A closer look at the seared "chicken fish", which I thought was the most interesting piece on the plate, as it was completely cold despite the searing.

BABY ARTICHOKE AND SPRING GARLIC RISOTTO with house made ricotta cheese. DC's second course was this lovely looking risotto from the Tocqueville menu.

CHILLED SOBA Our soba course was delicious. The sauce was light, everything mixed together well, and the soba was very good.

SEASONAL TEMPURA Our tempura course consisted of two fritters made of tiny shrimp, mitsuba, and bamboo shoots. Excellently fried with a terrific texture. For me, this was absolutely amazing in terms of taste. The shrimp taste was so strong it almost felt artificial, like it was some chemically created chip flavor.

We then moved on to the sushi part of the meal.

JAPANESE SEA PERCH Upon her first bite, SC could immediately tell that the sushi rice was superior, especially compared to our trip to Masa.


SEARED KINMEDAI The smokiness from the searing worked really well with the kinmedai (golden eye snapper). Since this was seared, we urged DC to have a piece, and the chef was nice enough to sear it a little bit more "well done" for him. DC really enjoyed it.

AKAMI Lean tuna which was extremely flavorful. Lots of places have some variation of toro. But to have lean tuna muscle be so tasty was a treat.

JAPANESE PICKLED VEGETABLES A nice assortment of palate-cleansing flavors for DC in preparation for his main course.

CHUTORO Medium fatty tuna is usually my favorite type, being more melt-in-your-mouth than other variations. This was wonderful.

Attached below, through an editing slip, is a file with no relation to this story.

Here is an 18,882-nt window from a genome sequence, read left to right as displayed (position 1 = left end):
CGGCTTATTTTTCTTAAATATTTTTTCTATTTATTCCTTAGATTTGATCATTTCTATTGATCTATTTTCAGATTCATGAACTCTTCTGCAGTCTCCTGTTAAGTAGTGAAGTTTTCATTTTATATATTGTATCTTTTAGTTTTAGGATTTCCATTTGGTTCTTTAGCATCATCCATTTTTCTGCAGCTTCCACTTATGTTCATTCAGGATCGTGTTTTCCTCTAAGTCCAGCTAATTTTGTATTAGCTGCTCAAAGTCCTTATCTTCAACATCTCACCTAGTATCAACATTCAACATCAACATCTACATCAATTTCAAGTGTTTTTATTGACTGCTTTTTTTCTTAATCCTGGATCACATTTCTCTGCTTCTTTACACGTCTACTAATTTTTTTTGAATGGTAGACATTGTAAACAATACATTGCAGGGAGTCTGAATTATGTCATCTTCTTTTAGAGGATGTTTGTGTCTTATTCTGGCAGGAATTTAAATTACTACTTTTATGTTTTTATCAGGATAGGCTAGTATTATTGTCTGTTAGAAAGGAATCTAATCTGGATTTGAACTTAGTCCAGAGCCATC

OTORO Sometimes the fattiest tuna can be too fat and become a bit chewy, but this was perfect.

KATSUO Early spring bonito is hard to find and one of my favorite pieces of sushi. I actually asked for an extra piece as I liked this so much.

CHERRY WOOD SMOKED DUCK For DC's main course, he got the smoked duck served with shiitake mushrooms, scallions, and braised satsuma yam. DC enjoyed this very much, even though the smoking meant that the skin wasn't crispy.


Our handsome master sushi chef, Masato Shimizu, showing us how tiny the baby snapper was.

SMOKED SPANISH MACKEREL This had a smoky flavor that was very interesting with the sushi rice.

SANTA BARBARA UNI This variety of uni (sea urchin) is usually the cleanest-tasting one, and the one most recommended for those new to uni. This was one of the better versions of Santa Barbara uni I've had.

HOKKAIDO UNI This uni from the Northern Japanese island had a much brinier and oceany taste to it, and was my favorite.